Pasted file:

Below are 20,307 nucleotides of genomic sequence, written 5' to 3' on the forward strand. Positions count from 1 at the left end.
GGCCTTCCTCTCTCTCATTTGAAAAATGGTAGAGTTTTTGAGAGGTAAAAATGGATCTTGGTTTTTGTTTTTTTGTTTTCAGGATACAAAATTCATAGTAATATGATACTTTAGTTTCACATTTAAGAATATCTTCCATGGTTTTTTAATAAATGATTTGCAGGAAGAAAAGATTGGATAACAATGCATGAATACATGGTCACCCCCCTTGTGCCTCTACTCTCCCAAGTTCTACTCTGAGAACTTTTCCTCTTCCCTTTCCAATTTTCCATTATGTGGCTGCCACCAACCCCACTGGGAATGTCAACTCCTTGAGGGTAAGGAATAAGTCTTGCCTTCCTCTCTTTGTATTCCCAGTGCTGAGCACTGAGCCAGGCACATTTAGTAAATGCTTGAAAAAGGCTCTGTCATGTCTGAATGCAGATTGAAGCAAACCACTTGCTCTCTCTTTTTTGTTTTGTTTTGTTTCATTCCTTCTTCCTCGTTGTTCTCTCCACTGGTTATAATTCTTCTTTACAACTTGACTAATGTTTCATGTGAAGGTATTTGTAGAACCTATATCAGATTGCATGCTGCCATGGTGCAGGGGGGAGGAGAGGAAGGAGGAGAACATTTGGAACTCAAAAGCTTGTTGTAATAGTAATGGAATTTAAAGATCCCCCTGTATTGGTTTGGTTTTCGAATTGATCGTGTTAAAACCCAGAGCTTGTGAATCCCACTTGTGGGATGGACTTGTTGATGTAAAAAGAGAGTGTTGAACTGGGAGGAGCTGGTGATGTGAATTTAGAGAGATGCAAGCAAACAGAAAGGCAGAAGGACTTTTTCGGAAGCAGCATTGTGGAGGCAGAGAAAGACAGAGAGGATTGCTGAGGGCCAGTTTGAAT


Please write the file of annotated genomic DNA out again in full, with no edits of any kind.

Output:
Below are 20,307 nucleotides of genomic sequence, written 5' to 3' on the forward strand. Positions count from 1 at the left end.
GGCCTTCCTCTCTCTCATTTGAAAAATGGTAGAGTTTTTGAGAGGTAAAAATGGATCTTGGTTTTTGTTTTTTTGTTTTCAGGATACAAAATTCATAGTAATATGATACTTTAGTTTCACATTTAAGAATATCTTCCATGGTTTTTTAATAAATGATTTGCAGGAAGAAAAGATTGGATAACAATGCATGAATACATGGTCACCCCCCTTGTGCCTCTACTCTCCCAAGTTCTACTCTGAGAACTTTTCCTCTTCCCTTTCCAATTTTCCATTATGTGGCTGCCACCAACCCCACTGGGAATGTCAACTCCTTGAGGGTAAGGAATAAGTCTTGCCTTCCTCTCTTTGTATTCCCAGTGCTGAGCACTGAGCCAGGCACATTTAGTAAATGCTTGAAAAAGGCTCTGTCATGTCTGAATGCAGATTGAAGCAAACCACTTGCTCTCTCTTTTTTGTTTTGTTTTGTTTCATTCCTTCTTCCTCGTTGTTCTCTCCACTGGTTATAATTCTTCTTTACAACTTGACTAATGTTTCATGTGAAGGTATTTGTAGAACCTATATCAGATTGCATGCTGCCATGGTGCAGGGGGGAGGAGAGGAAGGAGGAGAACATTTGGAACTCAAAAGCTTGTTGTAATAGTAATGGAATTTAAAGATCCCCCTGTATTGGTTTGGTTTTCGAATTGATCGTGTTAAAACCCAGAGCTTGTGAATCCCACTTGTGGGATGGACTTGTTGATGTAAAAAGAGAGTGTTGAACTGGGAGGAGCTGGTGATGTGAATTTAGAGAGATGCAAGCAAACAGAAAGGCAGAAGGACTTTTTCGGAAGCAGCATTGTGGAGGCAGAGAAAGACAGAGAGGATTGCTGAGGGCCAGTTTGAAT